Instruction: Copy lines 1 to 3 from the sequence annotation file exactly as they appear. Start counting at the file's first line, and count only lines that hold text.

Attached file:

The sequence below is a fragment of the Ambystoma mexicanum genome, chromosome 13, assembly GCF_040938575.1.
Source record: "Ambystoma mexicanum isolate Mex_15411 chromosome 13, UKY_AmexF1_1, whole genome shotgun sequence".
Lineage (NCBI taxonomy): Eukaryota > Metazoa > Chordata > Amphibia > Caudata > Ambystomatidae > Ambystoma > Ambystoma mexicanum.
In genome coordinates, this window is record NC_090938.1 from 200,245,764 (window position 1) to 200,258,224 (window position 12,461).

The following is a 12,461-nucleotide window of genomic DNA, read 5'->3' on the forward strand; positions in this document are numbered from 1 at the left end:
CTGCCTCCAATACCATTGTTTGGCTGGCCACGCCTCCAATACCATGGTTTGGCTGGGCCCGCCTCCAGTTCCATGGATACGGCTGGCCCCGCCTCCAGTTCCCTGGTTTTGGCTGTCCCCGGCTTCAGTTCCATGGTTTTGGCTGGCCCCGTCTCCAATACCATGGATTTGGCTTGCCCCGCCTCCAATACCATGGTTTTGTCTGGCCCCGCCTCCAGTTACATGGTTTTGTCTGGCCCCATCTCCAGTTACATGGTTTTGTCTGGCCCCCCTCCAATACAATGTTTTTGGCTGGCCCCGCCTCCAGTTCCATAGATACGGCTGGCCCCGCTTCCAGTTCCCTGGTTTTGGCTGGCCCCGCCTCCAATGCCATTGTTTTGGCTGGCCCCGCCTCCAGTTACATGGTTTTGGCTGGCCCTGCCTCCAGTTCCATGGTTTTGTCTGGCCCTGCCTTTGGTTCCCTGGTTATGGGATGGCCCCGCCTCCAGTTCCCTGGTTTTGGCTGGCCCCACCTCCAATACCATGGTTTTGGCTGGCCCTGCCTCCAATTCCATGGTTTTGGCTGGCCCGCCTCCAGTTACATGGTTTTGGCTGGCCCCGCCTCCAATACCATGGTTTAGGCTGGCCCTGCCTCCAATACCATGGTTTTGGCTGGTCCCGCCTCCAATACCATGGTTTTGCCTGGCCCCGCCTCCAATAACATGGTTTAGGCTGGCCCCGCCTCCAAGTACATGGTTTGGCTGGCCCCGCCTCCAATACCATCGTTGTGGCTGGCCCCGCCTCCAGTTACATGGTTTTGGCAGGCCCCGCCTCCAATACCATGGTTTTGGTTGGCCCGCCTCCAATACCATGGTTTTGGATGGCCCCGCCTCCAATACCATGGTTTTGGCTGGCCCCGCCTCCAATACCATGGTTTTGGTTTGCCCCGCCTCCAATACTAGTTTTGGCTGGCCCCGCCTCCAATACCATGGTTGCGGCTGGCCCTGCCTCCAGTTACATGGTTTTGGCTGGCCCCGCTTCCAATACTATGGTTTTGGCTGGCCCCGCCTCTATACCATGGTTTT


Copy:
The sequence below is a fragment of the Ambystoma mexicanum genome, chromosome 13, assembly GCF_040938575.1.
Source record: "Ambystoma mexicanum isolate Mex_15411 chromosome 13, UKY_AmexF1_1, whole genome shotgun sequence".
Lineage (NCBI taxonomy): Eukaryota > Metazoa > Chordata > Amphibia > Caudata > Ambystomatidae > Ambystoma > Ambystoma mexicanum.